being happy with your guns is all well and good, I do not begrudge anyone the right to be happy with their toys. if you can't enjoy it then it's nothing more than a tool and what's the point in a safe full of tools?

however without anything to compare it to, it is difficult to accurately describe and gauge your experiences.
you don't understand the stiff action reputation because you have nothing else to gauge 'stiffness' off of.
you can't accurately gauge accuracy because you haven't shot anything else to compare it to.

you do have a good point with the surplus ammo however it's corrosive... leave your gun too long without cleaning and it rusts... some people don't like having to give their guns windex baths/hot baths/mineral spirits baths, that leaves them new factory ammo that brings the total to closer to 45 cents a round.

and a longer bolt handle wont do anything to the receiver, if your receiver is damaged by operation of the bolt regardless of force exerted then you have serious problems. the average bolt action rifles bolt handle is twice as long as the mosin nagants and the PU snipers have an elongated bolt handle so I think that whole topic lies on thin ice.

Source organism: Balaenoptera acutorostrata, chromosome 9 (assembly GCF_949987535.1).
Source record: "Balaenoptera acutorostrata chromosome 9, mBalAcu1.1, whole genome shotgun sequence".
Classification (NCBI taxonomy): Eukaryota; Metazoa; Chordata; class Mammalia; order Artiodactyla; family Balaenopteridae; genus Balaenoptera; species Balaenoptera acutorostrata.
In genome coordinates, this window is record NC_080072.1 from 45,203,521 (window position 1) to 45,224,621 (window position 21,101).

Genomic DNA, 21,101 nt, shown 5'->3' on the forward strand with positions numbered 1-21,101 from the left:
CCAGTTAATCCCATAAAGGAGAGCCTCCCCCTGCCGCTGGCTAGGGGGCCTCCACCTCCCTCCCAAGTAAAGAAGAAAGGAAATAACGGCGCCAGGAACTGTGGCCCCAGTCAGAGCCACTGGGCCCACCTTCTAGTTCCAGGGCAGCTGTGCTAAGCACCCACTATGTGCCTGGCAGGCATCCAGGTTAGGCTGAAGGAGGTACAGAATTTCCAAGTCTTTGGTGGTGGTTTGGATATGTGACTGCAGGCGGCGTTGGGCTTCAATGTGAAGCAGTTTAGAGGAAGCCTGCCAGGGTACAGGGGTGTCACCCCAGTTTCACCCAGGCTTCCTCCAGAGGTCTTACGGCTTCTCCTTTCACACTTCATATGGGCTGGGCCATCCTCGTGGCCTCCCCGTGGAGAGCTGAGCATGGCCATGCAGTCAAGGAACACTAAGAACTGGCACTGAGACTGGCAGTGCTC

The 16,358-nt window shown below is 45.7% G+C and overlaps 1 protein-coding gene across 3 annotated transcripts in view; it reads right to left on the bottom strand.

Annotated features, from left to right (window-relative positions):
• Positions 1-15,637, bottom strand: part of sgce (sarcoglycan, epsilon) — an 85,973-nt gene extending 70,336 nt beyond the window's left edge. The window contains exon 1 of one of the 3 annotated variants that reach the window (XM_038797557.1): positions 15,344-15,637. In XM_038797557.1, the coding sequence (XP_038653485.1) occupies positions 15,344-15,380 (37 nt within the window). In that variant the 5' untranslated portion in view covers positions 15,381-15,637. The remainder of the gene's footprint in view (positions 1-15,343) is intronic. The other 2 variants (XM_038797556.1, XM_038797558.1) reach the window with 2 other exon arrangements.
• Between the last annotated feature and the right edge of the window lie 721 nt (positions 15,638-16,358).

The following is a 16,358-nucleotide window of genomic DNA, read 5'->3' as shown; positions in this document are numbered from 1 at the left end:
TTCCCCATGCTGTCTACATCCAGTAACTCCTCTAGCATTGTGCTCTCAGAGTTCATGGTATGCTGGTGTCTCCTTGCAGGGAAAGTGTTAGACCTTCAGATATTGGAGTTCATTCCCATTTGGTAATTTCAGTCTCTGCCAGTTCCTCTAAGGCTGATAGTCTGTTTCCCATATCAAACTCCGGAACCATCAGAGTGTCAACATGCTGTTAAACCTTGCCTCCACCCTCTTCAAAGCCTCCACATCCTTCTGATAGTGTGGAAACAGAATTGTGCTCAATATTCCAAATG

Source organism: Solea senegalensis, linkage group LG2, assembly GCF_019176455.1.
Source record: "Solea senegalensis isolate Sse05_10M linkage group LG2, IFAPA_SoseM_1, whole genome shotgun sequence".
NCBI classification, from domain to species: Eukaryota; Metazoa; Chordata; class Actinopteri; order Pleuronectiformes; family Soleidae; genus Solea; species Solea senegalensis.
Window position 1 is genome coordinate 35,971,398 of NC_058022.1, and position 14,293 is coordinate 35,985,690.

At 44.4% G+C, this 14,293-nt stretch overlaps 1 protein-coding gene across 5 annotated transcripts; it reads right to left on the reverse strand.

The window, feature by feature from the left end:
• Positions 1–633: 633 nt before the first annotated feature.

the 'wooden barrel covering' is called a hand guard and is present on just about every military service rifle all the way up to the late 40s.


now... with all that said. I own 2 mosin nagants, I shoot them a lot, I even shoot corrosive surplus ammo out of them, they are actually a really pretty design when in decent shape. they go boom and I don't begrudge anyone that likes theirs but for the purpose of this thread, they are just too crude of a design to be paired with this stock set and make a practical target rifle.
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Old March 16, 2013, 10:39 PM   #29
jake99
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The way I see it, the only time a longer bolt handle makes a difference in effort, is while rotating it. You could have a bolt handle six inches long and it doesn't make a bit of difference when chambering, or ejecting a round. There's no 'leverage' involved. My 43, that was made in the worst of the war time, operates exactly like my 53, smooth. Both are smoother than either my .22 Marlin, or my .22 Mossberg WMR. Saying that it's a bad design is nonsense, IMHO. But, you're entitled to yours.
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Old March 16, 2013, 11:05 PM   #30
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The way I see it, the only time a longer bolt handle makes a difference in effort, is while rotating it. You could have a bolt handle six inches long and it doesn't make a bit of difference when chambering, or ejecting a round. There's no 'leverage' involved. My 43, that was made in the worst of the war time, operates exactly like my 53, smooth. Both are smoother than either my .22 Marlin, or my .22 Mossberg WMR. Saying that it's a bad design is nonsense, IMHO. But, you're entitled to yours.